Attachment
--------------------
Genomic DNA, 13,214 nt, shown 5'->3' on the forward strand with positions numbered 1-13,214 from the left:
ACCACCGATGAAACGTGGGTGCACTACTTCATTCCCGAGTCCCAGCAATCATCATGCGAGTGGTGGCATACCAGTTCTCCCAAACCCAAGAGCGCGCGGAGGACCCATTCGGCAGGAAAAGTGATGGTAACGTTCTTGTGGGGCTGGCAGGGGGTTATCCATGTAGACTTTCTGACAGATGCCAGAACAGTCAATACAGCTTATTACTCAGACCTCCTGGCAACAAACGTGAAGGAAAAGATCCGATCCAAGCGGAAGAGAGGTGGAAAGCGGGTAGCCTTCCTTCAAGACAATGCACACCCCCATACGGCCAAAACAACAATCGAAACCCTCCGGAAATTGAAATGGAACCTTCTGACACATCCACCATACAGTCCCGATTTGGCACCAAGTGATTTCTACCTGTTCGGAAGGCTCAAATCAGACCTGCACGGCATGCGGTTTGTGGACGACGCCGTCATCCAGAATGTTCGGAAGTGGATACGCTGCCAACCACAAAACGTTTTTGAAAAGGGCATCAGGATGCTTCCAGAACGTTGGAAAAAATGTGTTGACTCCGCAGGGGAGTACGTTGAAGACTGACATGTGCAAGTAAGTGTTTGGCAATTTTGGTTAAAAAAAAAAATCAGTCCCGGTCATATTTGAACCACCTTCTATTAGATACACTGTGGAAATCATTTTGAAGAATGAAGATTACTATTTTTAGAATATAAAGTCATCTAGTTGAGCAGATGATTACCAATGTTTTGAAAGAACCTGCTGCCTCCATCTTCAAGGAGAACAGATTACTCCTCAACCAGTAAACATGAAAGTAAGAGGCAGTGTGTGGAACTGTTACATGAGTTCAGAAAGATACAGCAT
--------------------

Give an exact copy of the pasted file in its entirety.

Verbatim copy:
Genomic DNA, 13,214 nt, shown 5'->3' on the forward strand with positions numbered 1-13,214 from the left:
ACCACCGATGAAACGTGGGTGCACTACTTCATTCCCGAGTCCCAGCAATCATCATGCGAGTGGTGGCATACCAGTTCTCCCAAACCCAAGAGCGCGCGGAGGACCCATTCGGCAGGAAAAGTGATGGTAACGTTCTTGTGGGGCTGGCAGGGGGTTATCCATGTAGACTTTCTGACAGATGCCAGAACAGTCAATACAGCTTATTACTCAGACCTCCTGGCAACAAACGTGAAGGAAAAGATCCGATCCAAGCGGAAGAGAGGTGGAAAGCGGGTAGCCTTCCTTCAAGACAATGCACACCCCCATACGGCCAAAACAACAATCGAAACCCTCCGGAAATTGAAATGGAACCTTCTGACACATCCACCATACAGTCCCGATTTGGCACCAAGTGATTTCTACCTGTTCGGAAGGCTCAAATCAGACCTGCACGGCATGCGGTTTGTGGACGACGCCGTCATCCAGAATGTTCGGAAGTGGATACGCTGCCAACCACAAAACGTTTTTGAAAAGGGCATCAGGATGCTTCCAGAACGTTGGAAAAAATGTGTTGACTCCGCAGGGGAGTACGTTGAAGACTGACATGTGCAAGTAAGTGTTTGGCAATTTTGGTTAAAAAAAAAAATCAGTCCCGGTCATATTTGAACCACCTTCTATTAGATACACTGTGGAAATCATTTTGAAGAATGAAGATTACTATTTTTAGAATATAAAGTCATCTAGTTGAGCAGATGATTACCAATGTTTTGAAAGAACCTGCTGCCTCCATCTTCAAGGAGAACAGATTACTCCTCAACCAGTAAACATGAAAGTAAGAGGCAGTGTGTGGAACTGTTACATGAGTTCAGAAAGATACAGCAT